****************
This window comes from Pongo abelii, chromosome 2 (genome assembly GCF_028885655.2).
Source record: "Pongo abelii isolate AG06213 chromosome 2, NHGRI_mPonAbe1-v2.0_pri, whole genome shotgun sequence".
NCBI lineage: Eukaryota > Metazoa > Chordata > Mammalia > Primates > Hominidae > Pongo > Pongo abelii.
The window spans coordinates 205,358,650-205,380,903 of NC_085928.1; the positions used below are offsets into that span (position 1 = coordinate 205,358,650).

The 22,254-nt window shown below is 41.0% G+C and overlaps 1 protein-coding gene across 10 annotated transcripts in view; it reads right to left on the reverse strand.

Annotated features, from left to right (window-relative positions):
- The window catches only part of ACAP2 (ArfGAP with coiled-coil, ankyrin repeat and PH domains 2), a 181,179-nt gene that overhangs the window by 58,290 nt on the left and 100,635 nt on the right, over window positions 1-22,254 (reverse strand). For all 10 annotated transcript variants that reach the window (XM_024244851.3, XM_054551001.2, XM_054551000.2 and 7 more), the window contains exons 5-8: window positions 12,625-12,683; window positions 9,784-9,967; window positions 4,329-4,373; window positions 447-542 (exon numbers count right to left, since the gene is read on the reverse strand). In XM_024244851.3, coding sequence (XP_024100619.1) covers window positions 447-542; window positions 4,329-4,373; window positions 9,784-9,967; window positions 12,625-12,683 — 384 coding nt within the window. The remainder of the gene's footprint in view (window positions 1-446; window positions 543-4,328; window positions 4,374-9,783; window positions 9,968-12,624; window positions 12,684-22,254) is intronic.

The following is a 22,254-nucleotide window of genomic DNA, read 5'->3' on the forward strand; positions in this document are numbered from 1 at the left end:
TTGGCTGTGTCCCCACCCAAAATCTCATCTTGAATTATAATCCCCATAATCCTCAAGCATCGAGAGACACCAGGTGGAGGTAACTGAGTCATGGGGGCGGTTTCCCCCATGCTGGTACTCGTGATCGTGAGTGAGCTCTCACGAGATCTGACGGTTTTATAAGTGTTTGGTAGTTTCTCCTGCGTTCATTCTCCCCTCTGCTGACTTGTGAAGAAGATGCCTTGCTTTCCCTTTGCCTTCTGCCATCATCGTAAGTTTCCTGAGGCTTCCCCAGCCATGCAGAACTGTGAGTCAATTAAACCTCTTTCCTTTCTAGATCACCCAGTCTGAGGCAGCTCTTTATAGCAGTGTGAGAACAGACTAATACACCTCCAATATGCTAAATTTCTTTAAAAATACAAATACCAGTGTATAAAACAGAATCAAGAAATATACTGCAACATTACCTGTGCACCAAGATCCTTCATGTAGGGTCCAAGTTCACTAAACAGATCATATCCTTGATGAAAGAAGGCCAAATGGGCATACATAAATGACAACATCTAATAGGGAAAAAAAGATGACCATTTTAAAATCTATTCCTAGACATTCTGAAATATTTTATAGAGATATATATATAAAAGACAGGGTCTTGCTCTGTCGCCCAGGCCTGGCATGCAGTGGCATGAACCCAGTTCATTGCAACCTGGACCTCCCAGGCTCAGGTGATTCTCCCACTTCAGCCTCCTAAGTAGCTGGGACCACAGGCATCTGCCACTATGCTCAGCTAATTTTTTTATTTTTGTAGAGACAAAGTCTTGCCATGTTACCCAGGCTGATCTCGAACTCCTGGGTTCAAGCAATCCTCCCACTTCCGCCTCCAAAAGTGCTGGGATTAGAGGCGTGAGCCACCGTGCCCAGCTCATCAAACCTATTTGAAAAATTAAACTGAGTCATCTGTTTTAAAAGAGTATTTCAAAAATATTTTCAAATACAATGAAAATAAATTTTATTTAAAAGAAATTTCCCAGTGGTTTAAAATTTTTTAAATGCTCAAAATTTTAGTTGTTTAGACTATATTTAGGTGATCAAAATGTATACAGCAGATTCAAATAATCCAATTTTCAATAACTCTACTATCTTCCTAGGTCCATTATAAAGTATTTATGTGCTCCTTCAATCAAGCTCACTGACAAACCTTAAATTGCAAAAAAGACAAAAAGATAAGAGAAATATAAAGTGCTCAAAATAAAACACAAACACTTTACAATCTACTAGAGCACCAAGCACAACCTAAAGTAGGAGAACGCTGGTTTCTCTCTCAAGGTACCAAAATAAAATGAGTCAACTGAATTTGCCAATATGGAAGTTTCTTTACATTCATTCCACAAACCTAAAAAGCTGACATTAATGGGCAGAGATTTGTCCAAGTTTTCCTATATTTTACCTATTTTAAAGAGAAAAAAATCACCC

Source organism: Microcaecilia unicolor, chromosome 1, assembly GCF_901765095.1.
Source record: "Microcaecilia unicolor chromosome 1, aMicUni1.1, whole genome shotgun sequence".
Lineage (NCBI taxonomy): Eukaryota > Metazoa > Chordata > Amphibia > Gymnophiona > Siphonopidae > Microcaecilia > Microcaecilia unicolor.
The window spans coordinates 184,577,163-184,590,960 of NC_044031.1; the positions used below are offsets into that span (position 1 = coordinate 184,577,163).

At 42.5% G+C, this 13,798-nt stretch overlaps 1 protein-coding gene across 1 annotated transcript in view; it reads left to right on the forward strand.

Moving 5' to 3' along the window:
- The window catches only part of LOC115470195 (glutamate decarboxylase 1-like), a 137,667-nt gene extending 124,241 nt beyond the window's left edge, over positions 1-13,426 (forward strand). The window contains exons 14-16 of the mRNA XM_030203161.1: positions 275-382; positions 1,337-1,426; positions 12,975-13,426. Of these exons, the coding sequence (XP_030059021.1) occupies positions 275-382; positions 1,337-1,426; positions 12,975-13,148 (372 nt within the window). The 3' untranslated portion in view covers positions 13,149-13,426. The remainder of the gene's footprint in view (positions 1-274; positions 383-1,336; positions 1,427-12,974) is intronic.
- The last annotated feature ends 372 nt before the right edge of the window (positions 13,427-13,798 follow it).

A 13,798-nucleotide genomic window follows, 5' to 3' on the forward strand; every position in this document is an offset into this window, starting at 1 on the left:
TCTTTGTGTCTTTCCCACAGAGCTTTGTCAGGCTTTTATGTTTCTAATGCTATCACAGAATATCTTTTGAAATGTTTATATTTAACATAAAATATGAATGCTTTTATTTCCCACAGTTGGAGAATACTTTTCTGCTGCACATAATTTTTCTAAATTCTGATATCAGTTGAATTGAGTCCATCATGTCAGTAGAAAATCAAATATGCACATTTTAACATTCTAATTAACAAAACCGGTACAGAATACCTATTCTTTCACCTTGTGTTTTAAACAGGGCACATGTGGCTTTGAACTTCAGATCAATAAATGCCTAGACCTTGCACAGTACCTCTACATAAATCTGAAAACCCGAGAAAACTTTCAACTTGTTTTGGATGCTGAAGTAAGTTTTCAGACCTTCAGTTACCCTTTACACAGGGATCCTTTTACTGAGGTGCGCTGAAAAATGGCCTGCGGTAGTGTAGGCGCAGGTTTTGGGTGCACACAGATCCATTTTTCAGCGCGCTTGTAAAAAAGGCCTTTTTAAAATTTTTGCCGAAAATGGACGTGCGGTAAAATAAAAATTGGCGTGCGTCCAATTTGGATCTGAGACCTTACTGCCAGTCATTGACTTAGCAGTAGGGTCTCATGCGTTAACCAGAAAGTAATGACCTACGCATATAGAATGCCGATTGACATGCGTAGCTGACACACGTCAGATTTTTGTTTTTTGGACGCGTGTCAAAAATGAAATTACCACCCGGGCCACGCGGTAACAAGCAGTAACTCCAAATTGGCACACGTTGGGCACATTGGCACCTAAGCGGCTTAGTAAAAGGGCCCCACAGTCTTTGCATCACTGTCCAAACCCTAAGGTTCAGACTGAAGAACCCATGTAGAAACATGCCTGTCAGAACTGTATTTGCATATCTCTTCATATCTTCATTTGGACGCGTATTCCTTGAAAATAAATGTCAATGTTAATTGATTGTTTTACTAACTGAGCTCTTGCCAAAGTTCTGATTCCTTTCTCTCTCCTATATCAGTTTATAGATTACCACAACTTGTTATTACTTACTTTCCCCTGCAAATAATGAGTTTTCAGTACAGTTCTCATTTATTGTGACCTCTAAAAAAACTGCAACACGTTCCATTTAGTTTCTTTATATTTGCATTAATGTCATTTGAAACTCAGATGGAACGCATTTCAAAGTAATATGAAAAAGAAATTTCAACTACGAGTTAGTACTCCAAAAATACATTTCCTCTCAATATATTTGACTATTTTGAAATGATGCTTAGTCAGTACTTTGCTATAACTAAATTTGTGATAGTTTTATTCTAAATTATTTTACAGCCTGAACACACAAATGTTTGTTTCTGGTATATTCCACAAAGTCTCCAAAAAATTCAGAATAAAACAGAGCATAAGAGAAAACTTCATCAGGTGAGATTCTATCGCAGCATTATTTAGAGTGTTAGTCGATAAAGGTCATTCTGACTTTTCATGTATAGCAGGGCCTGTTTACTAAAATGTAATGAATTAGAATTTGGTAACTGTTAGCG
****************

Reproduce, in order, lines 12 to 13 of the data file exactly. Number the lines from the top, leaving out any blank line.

Lineage (NCBI taxonomy): Eukaryota > Metazoa > Chordata > Amphibia > Gymnophiona > Siphonopidae > Microcaecilia > Microcaecilia unicolor.
The window spans coordinates 184,577,163-184,590,960 of NC_044031.1; the positions used below are offsets into that span (position 1 = coordinate 184,577,163).